Oh, this is a short book but, my, it packs a mighty punch. This bestseller, Booker Prize longlisted novel, and all-round tragicomic masterpiece is out in paperback next month and, I tell you, it is magnificent.
We sit with Charlie and Maurice, two ageing Irish gangsters, at the port of Algeciras in Southern Spain as they wait for the boat to Morocco. Only it quickly transpires that it’s not the boat itself that they are expecting but a person on it – a young woman. One who has been lost to them for a long time.
As they bide their time, Charlie and Maurice share stories – accentuated with flashbacks – of events from their lives. Theirs are histories of violence though and those scars have run very deep indeed. These are also men that have paid a heavy price for the crimes they have committed and yet Kevin weaves these horror stories with moments of terrific gallows humour and wit.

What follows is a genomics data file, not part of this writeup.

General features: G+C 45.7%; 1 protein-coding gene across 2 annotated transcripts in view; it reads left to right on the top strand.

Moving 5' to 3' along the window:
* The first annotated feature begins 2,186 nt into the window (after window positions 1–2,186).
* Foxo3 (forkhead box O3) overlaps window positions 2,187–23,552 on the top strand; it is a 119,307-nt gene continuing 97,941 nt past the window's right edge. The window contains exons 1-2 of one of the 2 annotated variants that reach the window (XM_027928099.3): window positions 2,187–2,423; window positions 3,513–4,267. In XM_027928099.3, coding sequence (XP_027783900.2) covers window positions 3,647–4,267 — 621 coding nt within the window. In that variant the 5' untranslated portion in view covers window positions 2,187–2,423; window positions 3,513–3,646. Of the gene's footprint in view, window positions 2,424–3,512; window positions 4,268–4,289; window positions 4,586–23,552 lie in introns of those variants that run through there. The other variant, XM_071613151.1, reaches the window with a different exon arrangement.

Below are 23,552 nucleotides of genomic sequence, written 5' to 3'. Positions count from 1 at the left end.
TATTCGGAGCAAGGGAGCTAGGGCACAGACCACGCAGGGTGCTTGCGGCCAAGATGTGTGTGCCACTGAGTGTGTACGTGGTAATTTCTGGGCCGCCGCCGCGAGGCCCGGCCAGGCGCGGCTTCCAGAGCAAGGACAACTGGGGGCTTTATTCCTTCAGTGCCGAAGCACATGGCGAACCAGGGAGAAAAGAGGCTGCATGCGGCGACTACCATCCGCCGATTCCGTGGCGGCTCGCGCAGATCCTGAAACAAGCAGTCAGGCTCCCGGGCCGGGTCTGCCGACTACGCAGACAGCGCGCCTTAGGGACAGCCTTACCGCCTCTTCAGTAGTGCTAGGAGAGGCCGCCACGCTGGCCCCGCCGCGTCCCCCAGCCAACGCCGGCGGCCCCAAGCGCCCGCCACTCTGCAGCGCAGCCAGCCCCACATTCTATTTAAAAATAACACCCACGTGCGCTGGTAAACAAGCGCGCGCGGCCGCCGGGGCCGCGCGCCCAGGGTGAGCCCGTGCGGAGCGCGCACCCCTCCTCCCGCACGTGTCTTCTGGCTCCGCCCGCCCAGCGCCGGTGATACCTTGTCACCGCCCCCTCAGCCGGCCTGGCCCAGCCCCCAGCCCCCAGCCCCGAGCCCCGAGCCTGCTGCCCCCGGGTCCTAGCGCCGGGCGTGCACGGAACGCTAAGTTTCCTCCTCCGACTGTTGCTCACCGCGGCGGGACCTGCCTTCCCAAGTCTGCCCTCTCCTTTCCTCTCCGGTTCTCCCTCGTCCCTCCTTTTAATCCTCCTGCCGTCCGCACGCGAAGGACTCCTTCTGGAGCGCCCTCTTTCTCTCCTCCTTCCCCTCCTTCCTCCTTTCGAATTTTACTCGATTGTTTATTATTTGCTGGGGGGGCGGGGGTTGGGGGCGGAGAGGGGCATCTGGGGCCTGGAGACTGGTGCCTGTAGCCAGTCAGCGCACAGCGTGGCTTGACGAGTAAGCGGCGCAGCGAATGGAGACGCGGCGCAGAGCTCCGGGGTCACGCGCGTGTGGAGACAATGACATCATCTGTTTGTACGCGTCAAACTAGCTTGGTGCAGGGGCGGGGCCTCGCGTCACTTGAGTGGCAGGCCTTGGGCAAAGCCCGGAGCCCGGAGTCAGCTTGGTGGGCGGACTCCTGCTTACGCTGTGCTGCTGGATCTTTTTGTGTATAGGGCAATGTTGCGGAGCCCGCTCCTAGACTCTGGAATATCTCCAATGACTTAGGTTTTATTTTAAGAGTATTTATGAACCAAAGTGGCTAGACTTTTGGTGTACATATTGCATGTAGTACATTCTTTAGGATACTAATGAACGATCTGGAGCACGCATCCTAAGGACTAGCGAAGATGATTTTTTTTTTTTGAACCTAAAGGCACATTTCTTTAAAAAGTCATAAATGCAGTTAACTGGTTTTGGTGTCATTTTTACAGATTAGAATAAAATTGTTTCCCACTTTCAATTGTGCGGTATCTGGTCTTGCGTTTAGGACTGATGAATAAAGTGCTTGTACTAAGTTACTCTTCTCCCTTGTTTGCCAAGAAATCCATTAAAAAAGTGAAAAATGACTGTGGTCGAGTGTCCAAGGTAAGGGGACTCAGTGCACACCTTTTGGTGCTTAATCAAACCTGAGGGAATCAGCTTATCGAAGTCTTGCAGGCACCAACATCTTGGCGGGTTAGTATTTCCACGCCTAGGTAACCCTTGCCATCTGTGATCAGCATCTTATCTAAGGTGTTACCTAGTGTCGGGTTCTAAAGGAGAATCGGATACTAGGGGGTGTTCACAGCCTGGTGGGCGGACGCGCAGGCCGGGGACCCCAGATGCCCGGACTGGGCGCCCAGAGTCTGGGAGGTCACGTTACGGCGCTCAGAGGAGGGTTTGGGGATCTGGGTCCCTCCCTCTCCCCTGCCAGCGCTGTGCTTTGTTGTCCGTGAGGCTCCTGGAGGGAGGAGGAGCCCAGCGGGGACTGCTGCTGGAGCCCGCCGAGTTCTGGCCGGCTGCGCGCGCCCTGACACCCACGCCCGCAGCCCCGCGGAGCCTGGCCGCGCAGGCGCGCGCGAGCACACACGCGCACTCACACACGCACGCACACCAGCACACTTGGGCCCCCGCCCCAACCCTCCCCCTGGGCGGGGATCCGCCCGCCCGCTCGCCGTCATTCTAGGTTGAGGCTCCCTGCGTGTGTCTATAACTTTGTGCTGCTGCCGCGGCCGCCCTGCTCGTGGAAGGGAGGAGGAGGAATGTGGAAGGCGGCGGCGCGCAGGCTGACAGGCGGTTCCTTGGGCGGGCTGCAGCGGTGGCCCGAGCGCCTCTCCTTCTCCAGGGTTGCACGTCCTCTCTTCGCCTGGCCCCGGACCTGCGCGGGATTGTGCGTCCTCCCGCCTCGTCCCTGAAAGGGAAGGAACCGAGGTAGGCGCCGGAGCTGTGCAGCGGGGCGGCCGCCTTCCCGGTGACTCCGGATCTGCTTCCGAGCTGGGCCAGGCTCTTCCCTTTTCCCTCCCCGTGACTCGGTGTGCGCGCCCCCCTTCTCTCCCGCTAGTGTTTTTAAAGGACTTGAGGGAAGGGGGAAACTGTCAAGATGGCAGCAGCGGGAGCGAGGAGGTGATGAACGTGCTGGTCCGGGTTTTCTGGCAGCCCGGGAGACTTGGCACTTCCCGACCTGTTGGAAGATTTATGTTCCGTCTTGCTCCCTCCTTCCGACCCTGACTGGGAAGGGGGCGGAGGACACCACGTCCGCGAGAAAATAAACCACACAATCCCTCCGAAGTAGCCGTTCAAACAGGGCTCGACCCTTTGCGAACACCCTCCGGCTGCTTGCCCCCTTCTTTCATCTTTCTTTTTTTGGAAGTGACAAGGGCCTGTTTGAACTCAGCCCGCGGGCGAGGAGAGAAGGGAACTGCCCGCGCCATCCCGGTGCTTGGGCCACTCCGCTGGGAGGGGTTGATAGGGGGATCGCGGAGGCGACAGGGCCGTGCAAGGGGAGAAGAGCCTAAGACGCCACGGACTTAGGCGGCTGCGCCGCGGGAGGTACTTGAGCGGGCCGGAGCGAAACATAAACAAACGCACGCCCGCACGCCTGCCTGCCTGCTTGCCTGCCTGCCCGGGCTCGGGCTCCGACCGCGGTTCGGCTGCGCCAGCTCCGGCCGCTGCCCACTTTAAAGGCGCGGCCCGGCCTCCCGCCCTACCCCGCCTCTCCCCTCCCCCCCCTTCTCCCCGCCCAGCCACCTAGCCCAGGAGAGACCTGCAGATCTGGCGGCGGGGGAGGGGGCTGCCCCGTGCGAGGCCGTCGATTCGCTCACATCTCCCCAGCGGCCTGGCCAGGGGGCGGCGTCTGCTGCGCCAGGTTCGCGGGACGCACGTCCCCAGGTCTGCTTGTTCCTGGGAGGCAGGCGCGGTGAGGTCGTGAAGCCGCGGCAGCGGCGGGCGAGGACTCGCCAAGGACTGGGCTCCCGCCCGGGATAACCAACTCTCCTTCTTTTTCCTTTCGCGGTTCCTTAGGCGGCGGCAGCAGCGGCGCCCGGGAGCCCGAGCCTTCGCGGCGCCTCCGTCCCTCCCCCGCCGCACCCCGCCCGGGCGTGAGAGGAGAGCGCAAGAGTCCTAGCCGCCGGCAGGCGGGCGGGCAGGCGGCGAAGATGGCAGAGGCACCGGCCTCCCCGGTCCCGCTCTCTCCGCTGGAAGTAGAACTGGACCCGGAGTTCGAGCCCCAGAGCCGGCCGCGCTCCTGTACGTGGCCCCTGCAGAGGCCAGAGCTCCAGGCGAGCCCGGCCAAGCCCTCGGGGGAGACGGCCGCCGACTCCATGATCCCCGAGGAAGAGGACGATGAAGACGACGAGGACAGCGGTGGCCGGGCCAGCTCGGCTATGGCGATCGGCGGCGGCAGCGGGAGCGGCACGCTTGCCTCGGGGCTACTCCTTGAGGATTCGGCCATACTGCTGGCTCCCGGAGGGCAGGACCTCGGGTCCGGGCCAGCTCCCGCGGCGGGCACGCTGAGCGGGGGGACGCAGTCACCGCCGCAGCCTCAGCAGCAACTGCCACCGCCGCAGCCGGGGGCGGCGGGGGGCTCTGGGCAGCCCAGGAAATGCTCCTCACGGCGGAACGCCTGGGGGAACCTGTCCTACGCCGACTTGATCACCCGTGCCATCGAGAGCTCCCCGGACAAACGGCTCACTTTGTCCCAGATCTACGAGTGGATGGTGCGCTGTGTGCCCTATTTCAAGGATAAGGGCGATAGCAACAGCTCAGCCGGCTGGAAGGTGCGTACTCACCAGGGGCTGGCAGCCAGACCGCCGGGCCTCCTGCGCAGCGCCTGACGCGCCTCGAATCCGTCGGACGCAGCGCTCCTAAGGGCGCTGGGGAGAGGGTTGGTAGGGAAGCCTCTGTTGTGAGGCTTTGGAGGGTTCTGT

“I don’t know if you’re getting the sense of this yet, Ben. But you’re dealing with truly dreadful fucken men here.”
But this book is far cleverer than some sweet reminisces. There’s a touch of the Beckett in this almost consistent duologue. The two men spar and joke but their situation is pretty bleak and there’s a clever minimalism to both the dialogue and prose.
Then there’s that boat they are waiting for… Casting that ominous shadow of the boatman to the dead who carries souls to the other side. “The ferry terminal has a haunted air, a sinister feeling. It reeks of tired bodies, and dread.”
Kevin conveys that these are lives that have run their course, that Charlie and Maurice are men who are out of time in every sense. “The likes of you and me won’t pass this way again, Moss.”
The book has been rightly raved about left, right and centre. Yet I have seen a couple of reviews of those who’ve struggled with the sparse prose somehow seeing it as a book half-developed. Well, these reviewers couldn’t be more wrong! Take this sentence, for example: “Charlie Redmond was drinking alone but for his demons at a crowded table down the back.”
May all sparse prose be that powerful.